Life in a cold climate

How do animals and people manage to live in the Arctic? Ask Karl Georg Christian Bergmann (1814-65). This German medic and anatomist worked out that as conditions get colder, animals get bigger.

In the US, a much-studied example of Bergmann's Rule is the Song Sparrow. Members of this widespread species that live by the sea are smaller than the ones found in the mountains. The logic is simple. As the animal gets bulkier, it has more cubic centimetres of innards for every square centimetre of surface, so it holds the heat in that much better.

With humans such as the Inuit, Bergmann's Rule applies along with Allen's Rule (Joel Allen, 1838-1921), which states that warm-blooded creatures living in colder environments have shorter appendages, again to save heat loss. So the Inuit are stockier and shorter of arm and leg than Africans. They also have other physical adaptations. They have layers of insulating fat round the heart and other vital organs. And they have a faster metabolism than other races, to keep them warm.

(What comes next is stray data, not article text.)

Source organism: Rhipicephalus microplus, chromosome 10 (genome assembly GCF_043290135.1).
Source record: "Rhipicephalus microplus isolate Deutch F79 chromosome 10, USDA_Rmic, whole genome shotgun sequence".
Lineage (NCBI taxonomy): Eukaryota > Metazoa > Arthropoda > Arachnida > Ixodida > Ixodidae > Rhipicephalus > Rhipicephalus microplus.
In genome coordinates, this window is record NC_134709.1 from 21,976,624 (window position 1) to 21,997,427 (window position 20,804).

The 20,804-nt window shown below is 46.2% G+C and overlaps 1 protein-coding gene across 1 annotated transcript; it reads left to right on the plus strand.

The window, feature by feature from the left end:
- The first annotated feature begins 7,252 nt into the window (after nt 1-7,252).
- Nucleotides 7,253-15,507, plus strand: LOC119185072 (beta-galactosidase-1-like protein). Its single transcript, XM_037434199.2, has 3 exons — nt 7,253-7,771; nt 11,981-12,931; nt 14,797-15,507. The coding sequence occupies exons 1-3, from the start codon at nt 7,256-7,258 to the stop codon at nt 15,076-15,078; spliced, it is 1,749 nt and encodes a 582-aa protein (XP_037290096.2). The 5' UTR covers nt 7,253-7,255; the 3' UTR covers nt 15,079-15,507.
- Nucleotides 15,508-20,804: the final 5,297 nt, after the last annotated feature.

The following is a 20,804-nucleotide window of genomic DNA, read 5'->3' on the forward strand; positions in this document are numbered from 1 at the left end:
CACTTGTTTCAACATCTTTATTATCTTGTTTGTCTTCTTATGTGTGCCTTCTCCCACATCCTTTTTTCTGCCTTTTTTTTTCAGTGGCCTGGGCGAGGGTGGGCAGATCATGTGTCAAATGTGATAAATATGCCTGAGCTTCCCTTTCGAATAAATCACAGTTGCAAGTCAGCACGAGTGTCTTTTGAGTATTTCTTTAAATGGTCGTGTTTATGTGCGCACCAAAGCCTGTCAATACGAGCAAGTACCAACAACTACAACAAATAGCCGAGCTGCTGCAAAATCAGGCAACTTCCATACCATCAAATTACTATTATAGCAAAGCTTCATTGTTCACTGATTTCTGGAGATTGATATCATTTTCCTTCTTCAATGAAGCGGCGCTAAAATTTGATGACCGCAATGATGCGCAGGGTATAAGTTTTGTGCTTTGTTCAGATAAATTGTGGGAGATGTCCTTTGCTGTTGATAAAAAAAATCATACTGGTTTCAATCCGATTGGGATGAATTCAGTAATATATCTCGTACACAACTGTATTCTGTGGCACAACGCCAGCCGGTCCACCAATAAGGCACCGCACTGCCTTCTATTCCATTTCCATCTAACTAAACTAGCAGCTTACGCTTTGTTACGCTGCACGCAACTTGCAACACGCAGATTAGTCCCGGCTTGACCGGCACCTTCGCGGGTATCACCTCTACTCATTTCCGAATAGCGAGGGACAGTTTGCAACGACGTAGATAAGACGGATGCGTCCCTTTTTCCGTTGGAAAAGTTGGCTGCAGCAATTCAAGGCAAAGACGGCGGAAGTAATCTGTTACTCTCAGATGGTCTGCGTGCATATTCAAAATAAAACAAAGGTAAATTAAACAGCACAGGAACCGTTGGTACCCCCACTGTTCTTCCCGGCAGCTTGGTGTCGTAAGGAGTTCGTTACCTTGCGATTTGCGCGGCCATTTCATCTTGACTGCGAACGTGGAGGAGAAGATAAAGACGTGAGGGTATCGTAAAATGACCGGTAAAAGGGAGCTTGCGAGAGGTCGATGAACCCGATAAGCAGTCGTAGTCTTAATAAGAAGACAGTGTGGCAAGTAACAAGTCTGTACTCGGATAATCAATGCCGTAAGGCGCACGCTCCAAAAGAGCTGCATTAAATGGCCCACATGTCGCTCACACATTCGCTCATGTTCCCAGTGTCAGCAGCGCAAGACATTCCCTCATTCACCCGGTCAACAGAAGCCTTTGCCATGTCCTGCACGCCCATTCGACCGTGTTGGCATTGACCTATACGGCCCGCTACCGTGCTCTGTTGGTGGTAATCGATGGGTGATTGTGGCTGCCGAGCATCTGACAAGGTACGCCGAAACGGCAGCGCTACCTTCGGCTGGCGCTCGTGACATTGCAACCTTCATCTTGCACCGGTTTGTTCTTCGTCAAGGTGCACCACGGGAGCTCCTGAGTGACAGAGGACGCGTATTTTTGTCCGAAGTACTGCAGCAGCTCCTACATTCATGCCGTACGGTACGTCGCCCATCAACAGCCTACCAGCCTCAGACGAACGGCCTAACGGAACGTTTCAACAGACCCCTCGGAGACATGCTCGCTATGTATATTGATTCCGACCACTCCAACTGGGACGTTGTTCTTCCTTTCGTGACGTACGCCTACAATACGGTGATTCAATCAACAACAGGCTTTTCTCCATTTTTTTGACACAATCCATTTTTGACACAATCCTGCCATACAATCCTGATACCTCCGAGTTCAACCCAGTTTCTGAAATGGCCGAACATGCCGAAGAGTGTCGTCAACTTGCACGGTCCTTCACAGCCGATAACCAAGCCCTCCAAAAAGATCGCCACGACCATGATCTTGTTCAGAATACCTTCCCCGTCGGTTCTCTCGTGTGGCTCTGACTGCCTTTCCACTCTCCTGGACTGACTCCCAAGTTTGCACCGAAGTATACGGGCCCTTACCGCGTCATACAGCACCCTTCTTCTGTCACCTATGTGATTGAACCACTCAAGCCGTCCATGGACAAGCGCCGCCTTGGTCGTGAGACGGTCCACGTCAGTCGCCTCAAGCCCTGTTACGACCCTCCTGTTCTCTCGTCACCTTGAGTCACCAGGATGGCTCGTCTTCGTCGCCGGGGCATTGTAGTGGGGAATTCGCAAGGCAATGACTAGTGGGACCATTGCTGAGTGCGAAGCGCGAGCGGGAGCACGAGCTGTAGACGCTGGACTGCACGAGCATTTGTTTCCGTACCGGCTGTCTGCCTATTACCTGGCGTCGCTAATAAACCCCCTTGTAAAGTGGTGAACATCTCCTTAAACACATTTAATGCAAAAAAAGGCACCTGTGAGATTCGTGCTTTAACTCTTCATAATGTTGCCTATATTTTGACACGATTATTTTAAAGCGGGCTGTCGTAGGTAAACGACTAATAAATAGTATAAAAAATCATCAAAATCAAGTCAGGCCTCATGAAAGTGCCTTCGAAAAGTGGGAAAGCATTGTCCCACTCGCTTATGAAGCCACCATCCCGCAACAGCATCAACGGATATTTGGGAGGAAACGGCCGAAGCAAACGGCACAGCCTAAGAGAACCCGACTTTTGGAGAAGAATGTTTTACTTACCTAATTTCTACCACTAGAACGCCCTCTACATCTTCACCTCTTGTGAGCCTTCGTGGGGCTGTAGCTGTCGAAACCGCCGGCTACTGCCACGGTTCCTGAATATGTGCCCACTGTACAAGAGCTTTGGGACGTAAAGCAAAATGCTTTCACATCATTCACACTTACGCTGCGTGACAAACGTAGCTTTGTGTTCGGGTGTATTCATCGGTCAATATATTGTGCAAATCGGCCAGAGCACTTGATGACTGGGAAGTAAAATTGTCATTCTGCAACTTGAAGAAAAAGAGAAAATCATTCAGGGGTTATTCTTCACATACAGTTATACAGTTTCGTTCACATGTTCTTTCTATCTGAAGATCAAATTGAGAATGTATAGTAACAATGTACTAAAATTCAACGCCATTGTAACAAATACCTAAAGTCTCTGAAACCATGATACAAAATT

But these adaptations exist alongside an equally important range of artificial measures which are deeply embedded in polar-dweller culture. They have developed homes that stay warm through the long Arctic night. Long before Gore-Tex, and far away from the nearest sheep to provide wool, they developed boots, coats and hoods that keep people dry as well as warm. Living and sleeping en masse, perhaps for months at a time, is second nature. And travellers have noted that just as Africans are expert at finding a bit of shade, so Inuit will find a way of standing in the sun any time it comes out.